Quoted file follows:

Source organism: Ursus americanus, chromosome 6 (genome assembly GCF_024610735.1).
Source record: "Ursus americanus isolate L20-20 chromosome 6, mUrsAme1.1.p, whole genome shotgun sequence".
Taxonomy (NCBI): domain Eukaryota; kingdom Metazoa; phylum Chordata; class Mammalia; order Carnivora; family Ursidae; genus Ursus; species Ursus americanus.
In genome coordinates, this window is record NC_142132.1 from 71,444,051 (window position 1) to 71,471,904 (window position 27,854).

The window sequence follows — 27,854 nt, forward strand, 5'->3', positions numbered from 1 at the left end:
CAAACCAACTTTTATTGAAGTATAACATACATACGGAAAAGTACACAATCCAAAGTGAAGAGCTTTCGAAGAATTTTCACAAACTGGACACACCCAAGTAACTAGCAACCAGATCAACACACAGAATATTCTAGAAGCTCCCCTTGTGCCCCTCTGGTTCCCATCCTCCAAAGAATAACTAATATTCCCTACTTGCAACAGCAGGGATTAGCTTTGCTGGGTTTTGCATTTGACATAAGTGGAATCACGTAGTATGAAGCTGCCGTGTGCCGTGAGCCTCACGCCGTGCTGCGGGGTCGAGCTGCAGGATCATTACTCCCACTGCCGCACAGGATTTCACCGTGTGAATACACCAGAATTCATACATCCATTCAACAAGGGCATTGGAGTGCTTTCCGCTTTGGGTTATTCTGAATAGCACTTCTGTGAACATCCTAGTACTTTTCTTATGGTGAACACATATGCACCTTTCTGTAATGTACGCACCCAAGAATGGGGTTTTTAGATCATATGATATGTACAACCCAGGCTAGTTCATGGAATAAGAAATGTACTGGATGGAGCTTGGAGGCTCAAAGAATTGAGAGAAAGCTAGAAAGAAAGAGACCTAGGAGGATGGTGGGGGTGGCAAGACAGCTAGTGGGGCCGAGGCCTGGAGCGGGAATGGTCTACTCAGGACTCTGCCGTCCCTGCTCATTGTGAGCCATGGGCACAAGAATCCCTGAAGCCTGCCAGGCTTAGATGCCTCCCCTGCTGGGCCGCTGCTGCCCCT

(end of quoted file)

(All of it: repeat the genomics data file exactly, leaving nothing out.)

Source organism: Ursus americanus, chromosome 6 (genome assembly GCF_024610735.1).
Source record: "Ursus americanus isolate L20-20 chromosome 6, mUrsAme1.1.p, whole genome shotgun sequence".
Taxonomy (NCBI): domain Eukaryota; kingdom Metazoa; phylum Chordata; class Mammalia; order Carnivora; family Ursidae; genus Ursus; species Ursus americanus.
In genome coordinates, this window is record NC_142132.1 from 71,444,051 (window position 1) to 71,471,904 (window position 27,854).

The window sequence follows — 27,854 nt, forward strand, 5'->3', positions numbered from 1 at the left end:
CAAACCAACTTTTATTGAAGTATAACATACATACGGAAAAGTACACAATCCAAAGTGAAGAGCTTTCGAAGAATTTTCACAAACTGGACACACCCAAGTAACTAGCAACCAGATCAACACACAGAATATTCTAGAAGCTCCCCTTGTGCCCCTCTGGTTCCCATCCTCCAAAGAATAACTAATATTCCCTACTTGCAACAGCAGGGATTAGCTTTGCTGGGTTTTGCATTTGACATAAGTGGAATCACGTAGTATGAAGCTGCCGTGTGCCGTGAGCCTCACGCCGTGCTGCGGGGTCGAGCTGCAGGATCATTACTCCCACTGCCGCACAGGATTTCACCGTGTGAATACACCAGAATTCATACATCCATTCAACAAGGGCATTGGAGTGCTTTCCGCTTTGGGTTATTCTGAATAGCACTTCTGTGAACATCCTAGTACTTTTCTTATGGTGAACACATATGCACCTTTCTGTAATGTACGCACCCAAGAATGGGGTTTTTAGATCATATGATATGTACAACCCAGGCTAGTTCATGGAATAAGAAATGTACTGGATGGAGCTTGGAGGCTCAAAGAATTGAGAGAAAGCTAGAAAGAAAGAGACCTAGGAGGATGGTGGGGGTGGCAAGACAGCTAGTGGGGCCGAGGCCTGGAGCGGGAATGGTCTACTCAGGACTCTGCCGTCCCTGCTCATTGTGAGCCATGGGCACAAGAATCCCTGAAGCCTGCCAGGCTTAGATGCCTCCCCTGCTGGGCCGCTGCTGCCCCT